# Same carrier number, reference at z=0.5e-5
node_model(device=device, region="bulk", name="Acceptors", equation="1.0e18*step(0-z);")
node_model(device=device, region="bulk", name="Donors",    equation="1.0e18*step(z-0);")
node_model(device=device, region="bulk", name="NetDoping", equation="Donors-Acceptors;")

node_model(device=device, region="disk", name="Acceptors", equation="1.0e18*step(0-z);")
node_model(device=device, region="disk", name="Donors",    equation="1.0e18*step(z-0);")
node_model(device=device, region="disk", name="NetDoping", equation="Donors-Acceptors;")

node_model(device=device, region="nlayer", name="Acceptors", equation="1.0e18*step(0-z);")
node_model(device=device, region="nlayer", name="Donors",    equation="1.0e18*step(z-0);")
node_model(device=device, region="nlayer", name="NetDoping", equation="Donors-Acceptors;")

CreateSolution(device=device, region="bulk", name = "Potential")
CreateSolution(device=device, region="disk", name = "Potential")
CreateSolution(device=device, region="nlayer", name = "Potential")
# Having these next 6 lines or not, doesn't seem to make a difference
CreateSolution(device=device, region="bulk", name = "Electrons")
CreateSolution(device=device, region="disk", name = "Electrons")
CreateSolution(device=device, region="nlayer", name = "Electrons")
CreateSolution(device=device, region="bulk", name = "Holes")
CreateSolution(device=device, region="disk", name = "Holes")
CreateSolution(device=device, region="nlayer", name = "Holes")

SetSiliconParameters(device=device, region="bulk", T=300)
SetSiliconParameters(device=device, region="disk", T=300)
SetSiliconParameters(device=device, region="nlayer", T=300)

CreateSiliconPotentialOnly(device=device, region="bulk")
CreateSiliconPotentialOnly(device=device, region="disk")
CreateSiliconPotentialOnly(device=device, region="nlayer")

SetOxideParameters(device=device, region="bulk", T=300)
SetOxideParameters(device=device, region="disk", T=300)
SetOxideParameters(device=device, region="nlayer", T=300)

CreateOxidePotentialOnly(device=device, region="bulk")
CreateOxidePotentialOnly(device=device, region="disk")
CreateOxidePotentialOnly(device=device, region="nlayer")

CreateSiliconPotentialOnlyContact(device=device, region="disk", contact="top")
CreateSiliconPotentialOnlyContact(device=device, region="nlayer", contact="bot")

# If next 2 lines are commented out, error changes to:
# Value for "bot_bias" not available
#set_parameter(device=device, region="disk", name=GetContactBiasName(contact="top"), value=0.0)
#set_parameter(device=device, region="nlayer", name=GetContactBiasName(contact="bot"), value=0.0)

CreateSiliconOxideInterface(device=device, interface="disk_bulk")
CreateSiliconOxideInterface(device=device, interface="bulk_nlayer")

# Error occurs in this line
solve(type="dc", absolute_error=1.0, relative_error=1e-5, maximum_iterations=30)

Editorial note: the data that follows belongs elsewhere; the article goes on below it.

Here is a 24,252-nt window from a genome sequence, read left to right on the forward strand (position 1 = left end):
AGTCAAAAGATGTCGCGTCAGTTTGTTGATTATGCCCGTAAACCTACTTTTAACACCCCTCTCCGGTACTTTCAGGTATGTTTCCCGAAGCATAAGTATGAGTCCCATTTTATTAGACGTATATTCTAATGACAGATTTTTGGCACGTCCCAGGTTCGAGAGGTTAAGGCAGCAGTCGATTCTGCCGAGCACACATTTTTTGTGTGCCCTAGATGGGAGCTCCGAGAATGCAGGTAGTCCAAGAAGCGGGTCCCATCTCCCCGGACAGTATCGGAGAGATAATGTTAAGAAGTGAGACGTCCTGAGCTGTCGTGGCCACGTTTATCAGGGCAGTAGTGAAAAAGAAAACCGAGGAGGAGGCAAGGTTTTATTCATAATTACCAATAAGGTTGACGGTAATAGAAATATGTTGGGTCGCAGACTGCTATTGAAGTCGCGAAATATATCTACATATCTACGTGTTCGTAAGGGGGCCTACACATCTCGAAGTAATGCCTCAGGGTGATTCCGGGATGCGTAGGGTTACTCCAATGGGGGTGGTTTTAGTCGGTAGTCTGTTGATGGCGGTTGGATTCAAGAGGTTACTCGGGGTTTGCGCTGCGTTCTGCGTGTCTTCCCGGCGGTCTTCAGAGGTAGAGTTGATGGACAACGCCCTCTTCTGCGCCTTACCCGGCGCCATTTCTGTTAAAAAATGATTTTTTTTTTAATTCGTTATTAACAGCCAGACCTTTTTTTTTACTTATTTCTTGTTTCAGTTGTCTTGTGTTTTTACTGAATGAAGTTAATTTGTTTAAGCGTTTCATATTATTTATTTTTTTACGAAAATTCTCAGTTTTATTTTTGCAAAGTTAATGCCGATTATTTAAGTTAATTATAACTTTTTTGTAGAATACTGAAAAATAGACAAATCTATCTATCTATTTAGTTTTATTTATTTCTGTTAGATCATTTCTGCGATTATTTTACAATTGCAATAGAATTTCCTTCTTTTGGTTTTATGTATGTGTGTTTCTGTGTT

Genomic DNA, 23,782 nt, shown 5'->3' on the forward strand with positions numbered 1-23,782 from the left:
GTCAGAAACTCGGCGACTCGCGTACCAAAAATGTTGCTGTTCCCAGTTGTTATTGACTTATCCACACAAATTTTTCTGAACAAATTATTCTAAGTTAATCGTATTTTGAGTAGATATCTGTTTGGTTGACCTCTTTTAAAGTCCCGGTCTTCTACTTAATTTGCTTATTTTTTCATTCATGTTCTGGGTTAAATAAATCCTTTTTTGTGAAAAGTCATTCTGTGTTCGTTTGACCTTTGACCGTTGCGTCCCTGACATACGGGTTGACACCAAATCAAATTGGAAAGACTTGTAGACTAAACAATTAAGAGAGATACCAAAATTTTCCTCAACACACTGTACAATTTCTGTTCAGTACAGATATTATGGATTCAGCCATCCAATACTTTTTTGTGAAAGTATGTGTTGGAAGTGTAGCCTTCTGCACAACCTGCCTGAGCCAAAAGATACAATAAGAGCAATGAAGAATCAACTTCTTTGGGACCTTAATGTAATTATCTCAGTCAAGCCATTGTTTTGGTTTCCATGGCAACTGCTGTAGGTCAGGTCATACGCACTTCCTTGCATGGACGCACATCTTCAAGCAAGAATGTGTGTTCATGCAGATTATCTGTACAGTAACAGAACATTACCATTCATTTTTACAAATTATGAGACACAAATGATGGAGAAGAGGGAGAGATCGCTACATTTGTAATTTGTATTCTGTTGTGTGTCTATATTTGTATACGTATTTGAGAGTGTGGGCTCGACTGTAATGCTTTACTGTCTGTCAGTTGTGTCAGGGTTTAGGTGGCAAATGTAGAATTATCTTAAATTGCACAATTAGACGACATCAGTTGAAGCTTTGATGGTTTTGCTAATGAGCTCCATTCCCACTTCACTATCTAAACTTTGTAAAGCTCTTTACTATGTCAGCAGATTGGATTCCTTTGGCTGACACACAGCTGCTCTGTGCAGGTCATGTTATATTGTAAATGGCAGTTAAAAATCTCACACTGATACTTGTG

(I also tried using SetupContinuousElectronsAtInterface but there seems to be a similar issue with getting the ElectronContinuityEquation)

Do you know what I’m missing or what I’m doing wrong?
If possible, could you explain how to correctly use CreateSiliconSiliconInterface in the case of

Thanks for providing your script. The “invalid” error is the result of there not being a parameter by the name of “bot_bias”. This parameter must be available before the first solve command. It is generated by with these commands:

set_parameter(device=device, region="disk", name=GetContactBiasName(contact="top"), value=0.0)
set_parameter(device=device, region="nlayer", name=GetContactBiasName(contact="bot"), value=0.0)

where the GetContactBiasName is a simple function to name the parameter related to the contact.

In doing this the simulation converges in 2 iterations, since you are solving oxide equations where the doping is not accounted for.

By commenting out these lines:

#SetOxideParameters(device=device, region="bulk", T=300)
#SetOxideParameters(device=device, region="disk", T=300)
#SetOxideParameters(device=device, region="nlayer", T=300)

#CreateOxidePotentialOnly(device=device, region="bulk")
#CreateOxidePotentialOnly(device=device, region="disk")
#CreateOxidePotentialOnly(device=device, region="nlayer")

you are then solving a Silicon system where only the Poisson equation is being solved at equilibrium. The CreateSiliconOxideInterface command is equivalent to enforcing the continuous potential across the boundary. Please think of it as being equivalent to a function named CreateSiliconSiliconPotentialOnlyInterface.

The solution for this problem is then the initial condition for the full drift diffusion equation. Which can then be copied for each region using:

diode_common.DriftDiffusionInitialSolution(device, region)

But you will need to add the interfaces equations using CreateSiliconSiliconInterface, before issuing the solve command for the initial drift diffusion simulation.